I was astonished that Walmart decided to stop selling Confederate flag-themed merchandise. Astonished like I was when Richard Nixon, Mr. Anti-Communism, went to China, deciding that his and others’ decades’ long campaign to demonize countries with communist governments was a strategy going nowhere and, besides, it was hurting the balance of trade big time. Even though there was an economic motive, the doing of it, seeing this rabid anti-Communist strolling the Great Wall and smiling at Chinese leaders was worth getting up in the middle of the night to watch it on live TV. (It was in 1972 for all you history buffs out there.)
That’s what it takes. The retail king of the earth, born in the deepest South, just deciding to stop selling Confederate goods. Done. It didn’t take them weeks or months of pondering, they just pulled the plug. And then Amazon and Sears and then big flag manufacturers followed suit. Who would have cast Walmart as a moral leader?
In this case, that’s exactly what Walmart is. The company immediately marginalized the Confederate flag and people who think it’s an appropriate symbol to use on their homes, their cars, their clothing. Walmart, of all places, is redefining what is appropriate in our great American culture. I’m sure they’ll make money on it somehow but I don’t care.
So all of a sudden what was always impossible – changing the culture of racism in the U.S. – becomes somewhat less impossible than we thought. Mitt Romney, another unexpected hero, just flat out says the Confederate flag should come down. Unsuccessful and more than a little weird as a presidential candidate, he came off as presidential, just for once saying what he believed without his typical parsing and fine combing. And the President, another hero in my book for saying the N-word out loud and in public and just putting it out there. Stop the masquerade people, he was saying, this is the deal. Listen to the deal. I loved him for that.
Yes, I know it’s just a flag.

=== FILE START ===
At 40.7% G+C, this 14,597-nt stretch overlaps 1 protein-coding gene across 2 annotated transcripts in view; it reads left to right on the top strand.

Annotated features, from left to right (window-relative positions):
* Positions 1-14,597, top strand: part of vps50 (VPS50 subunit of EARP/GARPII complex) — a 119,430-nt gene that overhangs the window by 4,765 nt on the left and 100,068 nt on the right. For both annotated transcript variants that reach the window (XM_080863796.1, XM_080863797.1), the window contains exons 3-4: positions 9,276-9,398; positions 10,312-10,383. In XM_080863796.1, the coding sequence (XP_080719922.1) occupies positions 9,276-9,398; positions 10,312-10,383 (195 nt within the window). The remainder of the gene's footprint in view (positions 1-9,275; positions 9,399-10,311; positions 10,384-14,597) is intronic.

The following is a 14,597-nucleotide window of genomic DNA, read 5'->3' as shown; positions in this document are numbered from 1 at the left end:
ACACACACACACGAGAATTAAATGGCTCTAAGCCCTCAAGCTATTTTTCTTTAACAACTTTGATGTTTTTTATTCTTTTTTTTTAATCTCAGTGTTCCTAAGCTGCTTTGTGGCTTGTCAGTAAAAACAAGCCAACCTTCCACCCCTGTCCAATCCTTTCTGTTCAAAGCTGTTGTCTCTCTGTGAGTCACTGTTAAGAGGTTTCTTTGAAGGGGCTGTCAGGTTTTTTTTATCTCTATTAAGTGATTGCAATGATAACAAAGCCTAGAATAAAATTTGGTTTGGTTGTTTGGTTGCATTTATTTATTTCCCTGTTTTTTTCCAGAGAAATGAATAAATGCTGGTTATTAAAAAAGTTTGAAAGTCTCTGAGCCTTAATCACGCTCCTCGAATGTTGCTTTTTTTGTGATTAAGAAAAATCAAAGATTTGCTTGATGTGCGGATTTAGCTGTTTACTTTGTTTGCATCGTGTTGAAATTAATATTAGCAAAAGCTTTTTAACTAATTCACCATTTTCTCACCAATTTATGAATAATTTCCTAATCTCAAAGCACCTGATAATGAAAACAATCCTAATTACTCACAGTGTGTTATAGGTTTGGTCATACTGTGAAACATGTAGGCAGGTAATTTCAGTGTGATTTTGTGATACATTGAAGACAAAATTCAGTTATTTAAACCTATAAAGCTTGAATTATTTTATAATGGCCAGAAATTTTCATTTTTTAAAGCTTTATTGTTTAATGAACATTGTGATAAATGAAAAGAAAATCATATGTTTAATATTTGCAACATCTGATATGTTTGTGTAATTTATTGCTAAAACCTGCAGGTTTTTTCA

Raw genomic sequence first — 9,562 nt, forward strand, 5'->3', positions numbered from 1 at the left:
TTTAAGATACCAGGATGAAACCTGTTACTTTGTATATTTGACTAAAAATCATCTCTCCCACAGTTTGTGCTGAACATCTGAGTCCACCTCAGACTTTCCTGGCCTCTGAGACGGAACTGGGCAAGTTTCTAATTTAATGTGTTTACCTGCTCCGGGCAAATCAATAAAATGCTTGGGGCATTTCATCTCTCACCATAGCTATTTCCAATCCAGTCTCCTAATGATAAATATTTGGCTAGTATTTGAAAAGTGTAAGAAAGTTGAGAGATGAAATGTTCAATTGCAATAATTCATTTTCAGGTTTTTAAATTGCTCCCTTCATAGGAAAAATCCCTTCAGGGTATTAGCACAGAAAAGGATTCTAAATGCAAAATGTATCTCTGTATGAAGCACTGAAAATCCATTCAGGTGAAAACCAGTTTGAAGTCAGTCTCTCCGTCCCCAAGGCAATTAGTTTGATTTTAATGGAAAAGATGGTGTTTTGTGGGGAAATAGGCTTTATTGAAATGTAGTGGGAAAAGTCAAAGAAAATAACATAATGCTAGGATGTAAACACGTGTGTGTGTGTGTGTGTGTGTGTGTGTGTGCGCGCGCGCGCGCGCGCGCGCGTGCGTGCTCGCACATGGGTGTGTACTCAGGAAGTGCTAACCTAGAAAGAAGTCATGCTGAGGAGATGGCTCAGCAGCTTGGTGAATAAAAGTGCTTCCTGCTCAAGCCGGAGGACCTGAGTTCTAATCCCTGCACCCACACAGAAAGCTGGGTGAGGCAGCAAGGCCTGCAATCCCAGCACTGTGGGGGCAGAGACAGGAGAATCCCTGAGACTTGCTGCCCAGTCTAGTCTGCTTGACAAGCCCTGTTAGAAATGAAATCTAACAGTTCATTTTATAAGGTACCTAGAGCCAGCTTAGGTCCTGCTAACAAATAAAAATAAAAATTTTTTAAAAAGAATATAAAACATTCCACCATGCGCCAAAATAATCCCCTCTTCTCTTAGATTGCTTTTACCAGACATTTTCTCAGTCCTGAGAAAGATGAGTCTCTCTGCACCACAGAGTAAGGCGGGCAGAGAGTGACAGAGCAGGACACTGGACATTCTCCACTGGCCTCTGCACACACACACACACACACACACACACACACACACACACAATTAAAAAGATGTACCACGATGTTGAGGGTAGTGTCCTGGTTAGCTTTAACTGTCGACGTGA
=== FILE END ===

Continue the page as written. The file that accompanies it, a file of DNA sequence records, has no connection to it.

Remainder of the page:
And I know more than you might think about racism and the history of slavery in the United States.
So, no, I don’t think we’re in the clear now. The flag is just a symbol, that’s true. But its effect has been to normalize racism everywhere the flag was displayed. That it represented some kind of noble history is a joke. It has been lying posturing to say it really stood for the much-admired General Robert E. Lee and all the other courageous men who vote in the Civil War to protect, don’t you know, state’s rights because, of course, that’s a principle warranting an enormous murderous war rather than a compromise fashioned in rooms with tall windows that look out on to green lawns and rose gardens. The justifications for the Confederate flag go in my personal category of Biggest Crocks Ever Perpetuated.
Right. The Civil War was about slavery. And so is the flag. Everybody knows that. A good old boy riding around town in his Ford pick-up with a Confederate flag decal on the back window was just saying his thing – ‘I’ll always be better than you.’ So now, it gets harder for Joe-Bob to get his Confederate decal. No big deal. But after a while, people who have the decals are the hold-outs, the true-blues, the way far ends of the bell curve. Good. We want that. We want them to be freaks.
The message here is that we need to love the unexpected messenger. We need to love poor ill-fated Richard Nixon for going to China and we need to love Walmart for stuffing all its Confederate flags back into the boxes they were shipped in (probably from China) and tossing them out the door. We need to love Mitt Romney and President Obama for saying what’s true. And we need to always make it safe for those who know the right thing but hide it to stand up in public and be proud. What’s right is right and what’s wrong is wrong. Bless the folks who go against type to say what’s true.
We owe them.